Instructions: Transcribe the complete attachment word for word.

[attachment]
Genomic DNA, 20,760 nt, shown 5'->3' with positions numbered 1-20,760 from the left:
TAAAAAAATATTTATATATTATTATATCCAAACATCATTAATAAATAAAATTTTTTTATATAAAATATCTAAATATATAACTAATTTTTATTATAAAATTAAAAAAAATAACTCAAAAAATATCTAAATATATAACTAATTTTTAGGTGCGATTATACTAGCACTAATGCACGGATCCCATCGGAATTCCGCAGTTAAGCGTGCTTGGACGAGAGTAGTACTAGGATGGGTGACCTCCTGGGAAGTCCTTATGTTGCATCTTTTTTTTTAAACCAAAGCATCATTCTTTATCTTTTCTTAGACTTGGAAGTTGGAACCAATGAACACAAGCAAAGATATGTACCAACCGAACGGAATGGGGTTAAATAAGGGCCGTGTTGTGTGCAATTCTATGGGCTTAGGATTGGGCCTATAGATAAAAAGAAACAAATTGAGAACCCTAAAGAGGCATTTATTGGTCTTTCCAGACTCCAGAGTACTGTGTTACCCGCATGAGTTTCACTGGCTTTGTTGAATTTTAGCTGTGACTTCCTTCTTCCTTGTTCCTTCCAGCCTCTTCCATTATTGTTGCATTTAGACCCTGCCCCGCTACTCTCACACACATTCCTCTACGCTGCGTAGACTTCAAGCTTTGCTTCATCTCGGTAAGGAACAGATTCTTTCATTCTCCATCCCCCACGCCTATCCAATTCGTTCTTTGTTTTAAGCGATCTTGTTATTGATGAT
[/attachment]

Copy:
Genomic DNA, 20,760 nt, shown 5'->3' with positions numbered 1-20,760 from the left:
TAAAAAAATATTTATATATTATTATATCCAAACATCATTAATAAATAAAATTTTTTTATATAAAATATCTAAATATATAACTAATTTTTATTATAAAATTAAAAAAAATAACTCAAAAAATATCTAAATATATAACTAATTTTTAGGTGCGATTATACTAGCACTAATGCACGGATCCCATCGGAATTCCGCAGTTAAGCGTGCTTGGACGAGAGTAGTACTAGGATGGGTGACCTCCTGGGAAGTCCTTATGTTGCATCTTTTTTTTTAAACCAAAGCATCATTCTTTATCTTTTCTTAGACTTGGAAGTTGGAACCAATGAACACAAGCAAAGATATGTACCAACCGAACGGAATGGGGTTAAATAAGGGCCGTGTTGTGTGCAATTCTATGGGCTTAGGATTGGGCCTATAGATAAAAAGAAACAAATTGAGAACCCTAAAGAGGCATTTATTGGTCTTTCCAGACTCCAGAGTACTGTGTTACCCGCATGAGTTTCACTGGCTTTGTTGAATTTTAGCTGTGACTTCCTTCTTCCTTGTTCCTTCCAGCCTCTTCCATTATTGTTGCATTTAGACCCTGCCCCGCTACTCTCACACACATTCCTCTACGCTGCGTAGACTTCAAGCTTTGCTTCATCTCGGTAAGGAACAGATTCTTTCATTCTCCATCCCCCACGCCTATCCAATTCGTTCTTTGTTTTAAGCGATCTTGTTATTGATGAT